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The UK government steals billions from the poor to fund illegal wars in the Middle East

Image of British MP's debating in the House of Commons [UK Parliament/Flickr]
British MP's debating in the House of Commons [UK Parliament/Flickr]

You don’t have to look far to find evidence of the abject failures of the current Tory government, they are plastered over every media outlet – the Windrush scandal, Brexit and intervention in Syria are just three misguided policies that have cost the UK dearly, both in terms of integrity and cash.

It’s been barely two weeks since Britain joined France and the US in launching missiles at Syria, a contradictory decision for a country that has resisted calls to take more Syrian refugees. In 2016 the prime minister scrapped the role of Minister of Syrian Refugees, a move that shows her utter contempt for the suffering of Syrians.

Theresa May refused to consult the parliament on the decision to launch the strikes, and ignored warnings that they would not help – as the dust settled, pro-regime forces celebrated in Damascus because the strikes didn’t really do anything at all. But they did cost the UK taxpayer £6.32 million, which could have been spent on rehousing 269 Syrian refugees, or been put towards our crumbling NHS.

Syria: 560 killed, 2,000 injured in Eastern Ghouta in 9 days - Cartoon [Sabaaneh/MiddleEastMonitor]

Syria: 560 killed, 2,000 injured in Eastern Ghouta in 9 days – Cartoon [Sabaaneh/MiddleEastMonitor]

In the lead up to David Cameron’s 2015 debate on whether to authorise RAF planes to bomb Daesh targets in Syria, ILM Feed calculated that one six-hour strike mission on Syria would cost the UK £508,000 which could pay the average salary of 20 paramedics, 20 police officers, 20 teachers, 19 nurses, 18 firefighters or 18 junior doctors.

We certainly need them. Earlier this year a former investigating officer in the Metropolitan police said that May had “blood on her hands” for ignoring warnings on police cuts after four young men were stabbed in one night on New Year’s Eve. Since 2010 the Tories have cut some 20,000 police officers and in the aftermath of the Manchester bombing Home Secretary Amber Rudd was forced to answer questions about how police cuts had affected the response time to the attack.

This was an issue also brought to the fore by the devastating Grenfell Tower after fire crews complained that back up wasn’t sent fast enough. Members of the public called for the impact of the closure of local fire stations and the axing of fire engines to be examined as part of the public inquiry into the tragedy.

One firefighter, David Badillo, wrote on Facebook about how he was forced to take up a second job after eight years of a public sector freeze and had this message for the prime minister: “When you’re giving out your meaningless praise for our emergency services remember I hold you in complete contempt.”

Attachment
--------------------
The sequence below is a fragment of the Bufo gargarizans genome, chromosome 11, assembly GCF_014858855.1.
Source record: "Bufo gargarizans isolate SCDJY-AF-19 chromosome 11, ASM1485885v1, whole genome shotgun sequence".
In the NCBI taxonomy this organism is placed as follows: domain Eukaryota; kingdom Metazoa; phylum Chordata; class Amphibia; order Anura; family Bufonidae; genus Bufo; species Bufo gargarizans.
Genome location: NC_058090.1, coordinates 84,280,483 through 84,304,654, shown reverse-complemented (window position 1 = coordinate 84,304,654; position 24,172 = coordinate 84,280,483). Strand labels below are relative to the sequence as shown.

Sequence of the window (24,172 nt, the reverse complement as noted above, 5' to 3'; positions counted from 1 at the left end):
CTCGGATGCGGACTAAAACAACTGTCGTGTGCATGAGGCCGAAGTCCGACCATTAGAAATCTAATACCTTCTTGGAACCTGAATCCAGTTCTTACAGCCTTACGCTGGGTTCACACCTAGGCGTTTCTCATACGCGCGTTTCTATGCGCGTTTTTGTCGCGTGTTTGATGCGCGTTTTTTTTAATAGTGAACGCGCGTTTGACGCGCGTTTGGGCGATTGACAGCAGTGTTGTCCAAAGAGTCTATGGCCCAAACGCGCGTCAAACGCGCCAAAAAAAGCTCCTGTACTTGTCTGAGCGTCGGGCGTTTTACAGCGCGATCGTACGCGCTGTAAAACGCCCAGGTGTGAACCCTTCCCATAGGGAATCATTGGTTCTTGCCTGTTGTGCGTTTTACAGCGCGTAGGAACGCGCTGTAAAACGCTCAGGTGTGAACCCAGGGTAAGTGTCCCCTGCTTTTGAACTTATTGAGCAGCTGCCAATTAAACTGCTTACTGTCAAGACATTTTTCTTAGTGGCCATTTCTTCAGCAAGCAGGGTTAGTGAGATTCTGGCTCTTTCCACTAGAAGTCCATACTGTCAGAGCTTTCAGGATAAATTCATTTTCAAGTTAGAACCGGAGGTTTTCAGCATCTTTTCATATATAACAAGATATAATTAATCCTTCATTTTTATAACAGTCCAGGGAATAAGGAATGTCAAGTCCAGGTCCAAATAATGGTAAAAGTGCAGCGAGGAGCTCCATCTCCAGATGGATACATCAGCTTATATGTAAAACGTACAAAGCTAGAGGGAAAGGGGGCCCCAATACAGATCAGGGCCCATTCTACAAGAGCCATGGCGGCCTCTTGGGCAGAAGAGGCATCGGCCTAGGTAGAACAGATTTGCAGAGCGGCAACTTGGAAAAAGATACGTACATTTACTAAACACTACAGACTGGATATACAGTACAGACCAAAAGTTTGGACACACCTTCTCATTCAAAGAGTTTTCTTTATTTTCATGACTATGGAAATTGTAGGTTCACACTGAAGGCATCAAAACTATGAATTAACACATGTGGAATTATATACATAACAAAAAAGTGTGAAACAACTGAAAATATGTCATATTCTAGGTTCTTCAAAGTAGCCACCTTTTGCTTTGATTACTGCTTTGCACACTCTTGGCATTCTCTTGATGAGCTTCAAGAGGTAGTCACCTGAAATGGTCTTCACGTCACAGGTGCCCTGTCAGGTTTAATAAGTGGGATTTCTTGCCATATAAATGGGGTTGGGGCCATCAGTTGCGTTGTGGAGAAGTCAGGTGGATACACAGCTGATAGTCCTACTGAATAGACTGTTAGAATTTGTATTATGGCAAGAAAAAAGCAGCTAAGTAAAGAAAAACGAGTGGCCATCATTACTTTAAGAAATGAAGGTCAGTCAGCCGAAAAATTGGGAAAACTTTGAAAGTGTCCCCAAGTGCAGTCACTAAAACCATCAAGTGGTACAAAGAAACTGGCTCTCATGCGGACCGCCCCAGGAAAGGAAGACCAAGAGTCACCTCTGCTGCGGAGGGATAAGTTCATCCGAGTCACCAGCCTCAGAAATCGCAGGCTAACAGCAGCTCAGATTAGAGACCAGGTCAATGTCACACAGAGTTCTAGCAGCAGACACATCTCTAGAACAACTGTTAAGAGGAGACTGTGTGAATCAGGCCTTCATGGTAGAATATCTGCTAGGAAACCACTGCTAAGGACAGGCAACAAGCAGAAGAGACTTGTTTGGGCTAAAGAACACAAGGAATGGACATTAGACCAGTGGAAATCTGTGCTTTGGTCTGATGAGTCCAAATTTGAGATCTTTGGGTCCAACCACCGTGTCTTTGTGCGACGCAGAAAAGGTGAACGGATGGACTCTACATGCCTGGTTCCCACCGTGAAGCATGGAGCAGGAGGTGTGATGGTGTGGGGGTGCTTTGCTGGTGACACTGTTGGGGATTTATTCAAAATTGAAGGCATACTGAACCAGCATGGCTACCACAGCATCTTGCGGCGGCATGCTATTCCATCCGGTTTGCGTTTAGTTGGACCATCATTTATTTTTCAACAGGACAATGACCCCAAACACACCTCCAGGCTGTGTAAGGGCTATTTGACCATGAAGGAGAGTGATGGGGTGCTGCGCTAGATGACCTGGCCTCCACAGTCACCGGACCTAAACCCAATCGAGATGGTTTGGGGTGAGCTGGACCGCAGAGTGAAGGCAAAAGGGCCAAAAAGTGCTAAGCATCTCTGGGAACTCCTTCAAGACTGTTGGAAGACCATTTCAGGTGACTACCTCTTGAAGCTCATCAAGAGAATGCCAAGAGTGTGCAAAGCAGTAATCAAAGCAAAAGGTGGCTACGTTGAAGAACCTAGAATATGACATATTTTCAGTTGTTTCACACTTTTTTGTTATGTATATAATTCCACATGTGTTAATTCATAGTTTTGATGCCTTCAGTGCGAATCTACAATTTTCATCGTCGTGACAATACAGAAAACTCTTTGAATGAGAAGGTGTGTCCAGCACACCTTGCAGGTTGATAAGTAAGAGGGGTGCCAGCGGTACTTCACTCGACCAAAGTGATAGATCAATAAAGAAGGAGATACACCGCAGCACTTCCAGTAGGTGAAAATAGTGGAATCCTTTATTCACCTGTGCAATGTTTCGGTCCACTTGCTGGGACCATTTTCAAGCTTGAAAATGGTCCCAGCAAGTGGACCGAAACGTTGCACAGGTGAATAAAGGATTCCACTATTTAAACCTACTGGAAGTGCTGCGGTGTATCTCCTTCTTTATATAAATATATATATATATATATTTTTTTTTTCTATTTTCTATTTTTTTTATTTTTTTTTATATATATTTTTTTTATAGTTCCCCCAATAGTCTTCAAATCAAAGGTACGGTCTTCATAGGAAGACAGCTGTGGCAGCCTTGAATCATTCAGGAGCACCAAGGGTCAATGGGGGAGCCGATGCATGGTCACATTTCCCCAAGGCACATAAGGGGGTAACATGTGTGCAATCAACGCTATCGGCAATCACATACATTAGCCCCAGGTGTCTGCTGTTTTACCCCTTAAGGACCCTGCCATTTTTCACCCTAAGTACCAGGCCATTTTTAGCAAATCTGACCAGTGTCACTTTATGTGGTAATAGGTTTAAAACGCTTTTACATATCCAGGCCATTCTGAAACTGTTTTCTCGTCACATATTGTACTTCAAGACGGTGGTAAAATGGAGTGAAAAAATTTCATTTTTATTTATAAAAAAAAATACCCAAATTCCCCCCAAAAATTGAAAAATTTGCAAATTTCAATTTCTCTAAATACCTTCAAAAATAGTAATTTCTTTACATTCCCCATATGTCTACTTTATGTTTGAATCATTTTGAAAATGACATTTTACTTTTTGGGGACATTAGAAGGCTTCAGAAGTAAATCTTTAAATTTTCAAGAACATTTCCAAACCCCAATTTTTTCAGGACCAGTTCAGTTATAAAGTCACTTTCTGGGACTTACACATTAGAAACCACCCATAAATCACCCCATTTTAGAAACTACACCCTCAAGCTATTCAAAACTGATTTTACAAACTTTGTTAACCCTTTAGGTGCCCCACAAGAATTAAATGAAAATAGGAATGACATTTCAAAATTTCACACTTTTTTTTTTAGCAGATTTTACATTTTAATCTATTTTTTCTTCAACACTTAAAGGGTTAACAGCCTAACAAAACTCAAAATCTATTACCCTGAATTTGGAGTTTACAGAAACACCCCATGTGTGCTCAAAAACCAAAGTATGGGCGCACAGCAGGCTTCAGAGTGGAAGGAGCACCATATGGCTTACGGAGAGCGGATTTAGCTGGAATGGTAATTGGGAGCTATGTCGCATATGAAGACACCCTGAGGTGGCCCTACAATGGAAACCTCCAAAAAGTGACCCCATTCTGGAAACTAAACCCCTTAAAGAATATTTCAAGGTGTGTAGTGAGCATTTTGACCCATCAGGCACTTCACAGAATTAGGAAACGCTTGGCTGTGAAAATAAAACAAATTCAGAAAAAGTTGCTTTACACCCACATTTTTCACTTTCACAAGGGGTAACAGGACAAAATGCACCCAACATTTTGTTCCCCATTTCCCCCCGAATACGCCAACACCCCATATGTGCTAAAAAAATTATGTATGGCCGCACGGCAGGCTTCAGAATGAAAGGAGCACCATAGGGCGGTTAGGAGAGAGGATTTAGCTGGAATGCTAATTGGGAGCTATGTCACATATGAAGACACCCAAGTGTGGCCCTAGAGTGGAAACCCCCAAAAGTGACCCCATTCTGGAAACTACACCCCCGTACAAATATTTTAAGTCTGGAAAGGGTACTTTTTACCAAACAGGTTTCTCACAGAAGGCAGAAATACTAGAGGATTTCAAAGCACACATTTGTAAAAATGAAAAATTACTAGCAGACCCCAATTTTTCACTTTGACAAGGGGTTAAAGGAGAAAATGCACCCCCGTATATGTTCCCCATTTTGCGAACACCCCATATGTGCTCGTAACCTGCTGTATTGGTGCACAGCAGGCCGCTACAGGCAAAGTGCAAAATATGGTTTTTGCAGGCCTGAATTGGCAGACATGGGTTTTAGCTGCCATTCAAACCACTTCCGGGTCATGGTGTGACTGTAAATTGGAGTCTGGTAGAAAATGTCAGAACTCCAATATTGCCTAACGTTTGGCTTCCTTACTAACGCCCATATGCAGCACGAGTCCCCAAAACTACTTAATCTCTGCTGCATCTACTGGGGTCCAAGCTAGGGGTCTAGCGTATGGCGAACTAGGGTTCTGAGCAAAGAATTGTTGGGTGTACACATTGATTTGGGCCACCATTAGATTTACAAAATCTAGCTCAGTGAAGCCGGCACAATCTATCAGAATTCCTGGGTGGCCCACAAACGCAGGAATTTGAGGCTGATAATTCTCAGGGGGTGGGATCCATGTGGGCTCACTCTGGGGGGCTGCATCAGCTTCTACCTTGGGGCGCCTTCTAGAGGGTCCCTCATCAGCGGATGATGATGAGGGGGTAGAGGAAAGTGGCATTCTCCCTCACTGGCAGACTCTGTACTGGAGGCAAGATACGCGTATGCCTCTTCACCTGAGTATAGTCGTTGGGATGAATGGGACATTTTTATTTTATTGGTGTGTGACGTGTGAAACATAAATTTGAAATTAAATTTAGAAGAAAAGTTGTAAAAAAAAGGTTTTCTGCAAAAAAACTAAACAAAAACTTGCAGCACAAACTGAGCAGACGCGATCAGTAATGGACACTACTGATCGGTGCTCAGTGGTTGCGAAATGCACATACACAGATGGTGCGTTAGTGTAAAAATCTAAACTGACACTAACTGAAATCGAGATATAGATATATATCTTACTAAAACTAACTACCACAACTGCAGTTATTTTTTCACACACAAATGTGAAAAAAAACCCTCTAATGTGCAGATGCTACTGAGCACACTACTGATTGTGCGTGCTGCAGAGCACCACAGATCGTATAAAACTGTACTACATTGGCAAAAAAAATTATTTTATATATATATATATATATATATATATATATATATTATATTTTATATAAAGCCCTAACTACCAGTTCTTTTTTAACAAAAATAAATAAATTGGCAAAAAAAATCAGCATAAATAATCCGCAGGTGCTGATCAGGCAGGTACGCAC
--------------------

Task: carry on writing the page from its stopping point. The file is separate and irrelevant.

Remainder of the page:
READ: ‘Syrians are not cockroaches to be exterminated’

It’s not just Syria in which the government is spending money on destructive wars that could be used on vital services at home. The Iraq War cost the UK taxpayer £10.3 billion yet as a consequence Iraqis are living through an urgent humanitarian crisis and their cultural heritage has been destroyed due to the coalition’s failure to protect it. Thousands have died and been forced from their homes – Iraqis are the third largest nationality to arrive in Europe by boat.

Meanwhile, the eight-month military operation in Libya cost £320 million, then a further £25 million to stabilise the country following Gaddafi’s death. And what was it even for? Three rival governments vie for control of the country whilst on its shores refugees are bought and sold into slavery.

The fallout from the UK’s “war on terror” – one of the broad slogans used to justify missions in the Middle East – is also costly. In 2010 the British government paid compensation to 16 men detained by US forces in Guantanamo Bay for damages and claims that London knew or was complicit in their torture. The settlement was confidential but was estimated to be up to £50 million.

So, whilst the UK government wastes billions of pounds making life hell for civilians in or from the Middle East, disabled people at home are struggling to afford food and heating. There are at least 2,000 food banks across the county and the NHS is chronically underfunded.

Last year a committee of MPs said that homelessness is a “national crisis” after a report found that there were more than 9,000 rough sleepers and cuts to the education budget have seen thousands of teachers lose their jobs. Imagine what the UK would look like if the government funnelled the billions of pounds it spent bombing the Middle East to democracy to the people at home who really need it.

The views expressed in this article belong to the author and do not necessarily reflect the editorial policy of Middle East Monitor.

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